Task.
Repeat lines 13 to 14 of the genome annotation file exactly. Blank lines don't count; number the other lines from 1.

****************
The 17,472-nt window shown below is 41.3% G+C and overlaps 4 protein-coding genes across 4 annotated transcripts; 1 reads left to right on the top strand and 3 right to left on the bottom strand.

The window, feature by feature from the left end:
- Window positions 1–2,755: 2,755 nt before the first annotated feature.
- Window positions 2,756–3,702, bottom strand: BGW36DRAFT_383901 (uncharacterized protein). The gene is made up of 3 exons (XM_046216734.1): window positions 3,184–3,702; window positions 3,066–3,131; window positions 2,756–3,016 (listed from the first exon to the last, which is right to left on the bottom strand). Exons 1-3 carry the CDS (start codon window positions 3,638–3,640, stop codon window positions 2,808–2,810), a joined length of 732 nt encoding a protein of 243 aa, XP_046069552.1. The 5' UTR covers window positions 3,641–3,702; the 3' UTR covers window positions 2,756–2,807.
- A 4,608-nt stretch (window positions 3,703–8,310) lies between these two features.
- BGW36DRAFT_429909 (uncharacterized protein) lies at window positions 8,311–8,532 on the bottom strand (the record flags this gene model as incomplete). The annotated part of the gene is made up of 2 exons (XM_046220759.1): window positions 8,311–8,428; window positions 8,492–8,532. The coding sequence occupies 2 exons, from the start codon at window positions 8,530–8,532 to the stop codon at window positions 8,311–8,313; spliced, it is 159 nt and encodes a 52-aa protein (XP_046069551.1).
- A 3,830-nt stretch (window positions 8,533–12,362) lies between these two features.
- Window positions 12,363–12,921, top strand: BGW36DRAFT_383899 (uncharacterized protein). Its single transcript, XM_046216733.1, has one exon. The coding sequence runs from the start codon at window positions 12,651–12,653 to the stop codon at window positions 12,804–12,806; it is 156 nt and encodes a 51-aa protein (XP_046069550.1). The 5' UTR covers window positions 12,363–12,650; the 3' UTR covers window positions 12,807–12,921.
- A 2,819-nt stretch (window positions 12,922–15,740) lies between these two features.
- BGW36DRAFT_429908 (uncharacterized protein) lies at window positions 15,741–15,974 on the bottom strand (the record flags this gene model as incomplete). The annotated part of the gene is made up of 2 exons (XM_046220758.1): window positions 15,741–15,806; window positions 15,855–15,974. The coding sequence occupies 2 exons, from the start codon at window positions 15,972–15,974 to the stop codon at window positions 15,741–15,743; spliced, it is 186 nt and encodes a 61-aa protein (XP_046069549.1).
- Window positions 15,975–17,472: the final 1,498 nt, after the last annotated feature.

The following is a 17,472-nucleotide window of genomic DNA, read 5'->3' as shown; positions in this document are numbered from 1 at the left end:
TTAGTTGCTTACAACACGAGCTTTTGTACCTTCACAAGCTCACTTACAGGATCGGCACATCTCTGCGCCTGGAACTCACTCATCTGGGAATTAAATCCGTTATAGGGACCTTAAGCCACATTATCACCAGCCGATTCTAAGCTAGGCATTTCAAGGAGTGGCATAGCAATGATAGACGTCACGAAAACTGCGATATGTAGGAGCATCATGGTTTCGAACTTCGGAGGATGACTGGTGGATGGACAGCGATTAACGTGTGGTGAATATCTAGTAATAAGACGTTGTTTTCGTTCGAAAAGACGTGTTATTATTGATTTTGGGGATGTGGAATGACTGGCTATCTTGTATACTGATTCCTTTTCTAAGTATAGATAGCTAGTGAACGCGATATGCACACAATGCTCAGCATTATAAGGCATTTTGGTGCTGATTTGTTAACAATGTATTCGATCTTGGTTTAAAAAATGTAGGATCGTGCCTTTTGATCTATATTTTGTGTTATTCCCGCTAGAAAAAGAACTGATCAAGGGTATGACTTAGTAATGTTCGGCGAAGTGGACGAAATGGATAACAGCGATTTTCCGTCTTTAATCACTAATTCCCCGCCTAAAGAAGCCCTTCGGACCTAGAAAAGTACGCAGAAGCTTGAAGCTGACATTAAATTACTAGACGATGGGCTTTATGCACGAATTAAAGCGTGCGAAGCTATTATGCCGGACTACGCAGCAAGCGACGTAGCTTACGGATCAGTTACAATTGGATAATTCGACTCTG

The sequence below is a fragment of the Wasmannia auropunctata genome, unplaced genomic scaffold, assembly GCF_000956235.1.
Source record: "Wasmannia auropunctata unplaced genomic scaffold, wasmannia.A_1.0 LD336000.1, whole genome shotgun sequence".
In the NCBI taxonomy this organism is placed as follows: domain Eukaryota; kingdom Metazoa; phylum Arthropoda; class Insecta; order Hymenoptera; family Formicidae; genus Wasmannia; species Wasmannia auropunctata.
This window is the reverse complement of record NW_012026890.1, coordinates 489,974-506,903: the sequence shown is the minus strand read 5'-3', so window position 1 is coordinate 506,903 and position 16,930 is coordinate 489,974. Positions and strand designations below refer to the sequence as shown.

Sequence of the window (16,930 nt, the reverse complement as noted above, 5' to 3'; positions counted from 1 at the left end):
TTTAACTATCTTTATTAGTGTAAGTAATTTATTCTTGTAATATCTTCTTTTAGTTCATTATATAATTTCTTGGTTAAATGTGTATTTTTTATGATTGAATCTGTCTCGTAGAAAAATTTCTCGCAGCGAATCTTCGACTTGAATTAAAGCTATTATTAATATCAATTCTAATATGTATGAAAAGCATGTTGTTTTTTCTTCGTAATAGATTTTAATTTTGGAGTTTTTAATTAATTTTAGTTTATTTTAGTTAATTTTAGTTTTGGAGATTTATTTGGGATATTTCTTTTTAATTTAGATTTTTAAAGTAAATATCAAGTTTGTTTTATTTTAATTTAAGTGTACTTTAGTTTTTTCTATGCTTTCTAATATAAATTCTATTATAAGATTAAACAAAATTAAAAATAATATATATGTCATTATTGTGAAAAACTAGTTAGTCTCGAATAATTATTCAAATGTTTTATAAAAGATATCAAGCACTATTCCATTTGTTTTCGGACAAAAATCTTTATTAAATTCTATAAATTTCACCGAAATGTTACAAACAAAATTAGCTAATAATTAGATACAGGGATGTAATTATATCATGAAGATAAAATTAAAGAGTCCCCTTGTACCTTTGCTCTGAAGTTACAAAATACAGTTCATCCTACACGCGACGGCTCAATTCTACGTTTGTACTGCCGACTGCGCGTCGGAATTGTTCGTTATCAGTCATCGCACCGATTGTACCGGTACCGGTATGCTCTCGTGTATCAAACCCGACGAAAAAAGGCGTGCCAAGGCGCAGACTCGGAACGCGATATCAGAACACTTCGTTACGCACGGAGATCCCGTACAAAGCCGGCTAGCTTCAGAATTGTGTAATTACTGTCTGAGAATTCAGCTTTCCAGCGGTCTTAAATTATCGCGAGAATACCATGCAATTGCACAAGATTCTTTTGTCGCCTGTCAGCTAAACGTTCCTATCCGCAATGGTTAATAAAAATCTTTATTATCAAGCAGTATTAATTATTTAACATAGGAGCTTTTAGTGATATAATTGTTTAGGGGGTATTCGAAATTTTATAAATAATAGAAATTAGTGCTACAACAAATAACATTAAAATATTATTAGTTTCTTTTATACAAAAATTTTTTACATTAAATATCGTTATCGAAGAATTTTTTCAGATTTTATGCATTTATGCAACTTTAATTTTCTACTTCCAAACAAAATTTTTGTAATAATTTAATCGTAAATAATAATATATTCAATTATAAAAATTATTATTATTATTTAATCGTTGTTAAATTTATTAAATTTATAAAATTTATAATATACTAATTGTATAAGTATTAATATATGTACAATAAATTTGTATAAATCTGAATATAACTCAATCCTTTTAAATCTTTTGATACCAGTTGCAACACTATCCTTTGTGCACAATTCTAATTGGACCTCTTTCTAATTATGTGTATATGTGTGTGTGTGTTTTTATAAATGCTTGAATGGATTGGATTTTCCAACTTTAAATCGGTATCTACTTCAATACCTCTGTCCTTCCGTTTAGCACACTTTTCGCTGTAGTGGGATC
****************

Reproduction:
TTAGTTGCTTACAACACGAGCTTTTGTACCTTCACAAGCTCACTTACAGGATCGGCACATCTCTGCGCCTGGAACTCACTCATCTGGGAATTAAATCCGTTATAGGGACCTTAAGCCACATTATCACCAGCCGATTCTAAGCTAGGCATTTCAAGGAGTGGCATAGCAATGATAGACGTCACGAAAACTGCGATATGTAGGAGCATCATGGTTTCGAACTTCGGAGGATGACTGGTGGATGGACAGCGATTAACGTGTGGTGAATATCTAGTAATAAGACGTTGTTTTCGTTCGAAAAGACGTGTTATTATTGATTTTGGGGATGTGGAATGACTGGCTATCTTGTATACTGATTCCTTTTCTAAGTATAGATAGCTAGTGAACGCGATATGCACACAATGCTCAGCATTATAAGGCATTTTGGTGCTGATTTGTTAACAATGTATTCGATCTTGGTTTAAAAAATGTAGGATCGTGCCTTTTGATCTATATTTTGTGTTATTCCCGCTAGAAAAAGAACTGATCAAGGGTATGACTTAGTAATGTTCGGCGAAGTGGACGAAATGGATAACAGCGATTTTCCGTCTTTAATCACTAATTCCCCGCCTAAAGAAGCCCTTCGGACCTAGAAAAGTACGCAGAAGCTTGAAGCTGACATTAAATTACTAGACGATGGGCTTTATGCACGAATTAAAGCGTGCGAAGCTATTATGCCGGACTACGCAGCAAGCGACGTAGCTTACGGATCAGTTACAATTGGATAATTCGACTCTG

The sequence below is a fragment of the Wasmannia auropunctata genome, unplaced genomic scaffold, assembly GCF_000956235.1.